Guligeina just wanted to make sure her parents were safe. Now, her friends and family fear she has been detained in a Chinese Government re-education camp and is at risk of torture.
In December 2017, Guligeina left her PhD studies in Malaysia and returned home to Yili, in China’s Xinjiang Uighur Autonomous Region. She was worried about her parents who she had been unable to contact since February 2017. She has not been heard from since.
Guligeina knew it would be dangerous, so she made a plan with her friend Sammy — if her social media profile photo changed weekly, that meant she was safe. But her photo only changed during her first week home, then remained the same for many weeks until, one day, it switched to a dark, gloomy photo that looked like a prison cell.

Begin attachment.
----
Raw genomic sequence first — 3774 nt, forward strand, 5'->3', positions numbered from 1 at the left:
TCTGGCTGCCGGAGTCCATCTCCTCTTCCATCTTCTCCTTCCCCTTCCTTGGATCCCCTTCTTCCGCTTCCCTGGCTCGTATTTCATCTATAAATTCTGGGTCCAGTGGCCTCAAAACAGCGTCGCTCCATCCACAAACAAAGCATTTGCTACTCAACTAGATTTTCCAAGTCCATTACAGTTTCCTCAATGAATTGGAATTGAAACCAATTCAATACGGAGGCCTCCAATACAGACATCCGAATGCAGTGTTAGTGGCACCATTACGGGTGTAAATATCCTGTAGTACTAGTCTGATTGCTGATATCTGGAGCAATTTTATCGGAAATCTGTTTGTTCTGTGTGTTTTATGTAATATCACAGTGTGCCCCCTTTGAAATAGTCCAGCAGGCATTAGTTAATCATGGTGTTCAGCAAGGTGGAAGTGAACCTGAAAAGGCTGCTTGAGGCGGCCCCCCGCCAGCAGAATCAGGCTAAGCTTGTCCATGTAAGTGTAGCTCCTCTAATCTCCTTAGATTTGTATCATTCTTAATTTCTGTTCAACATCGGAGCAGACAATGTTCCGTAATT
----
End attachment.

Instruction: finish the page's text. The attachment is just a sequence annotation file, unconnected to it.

In the last year the Chinese Government has launched an unprecedented crackdown on Uighurs and other mostly Muslim ethnic minorities. People like Guligeina face arbitrary detention in re-education camps, technological surveillance, heavily armed street patrols and security checkpoints. People are often detained if they communicate with relatives overseas.
No one should face arbitrary and indefinite detention simply because they practice a particular religion or belong to an ethnic minority. Everyone should be free to visit family without fear of persecution.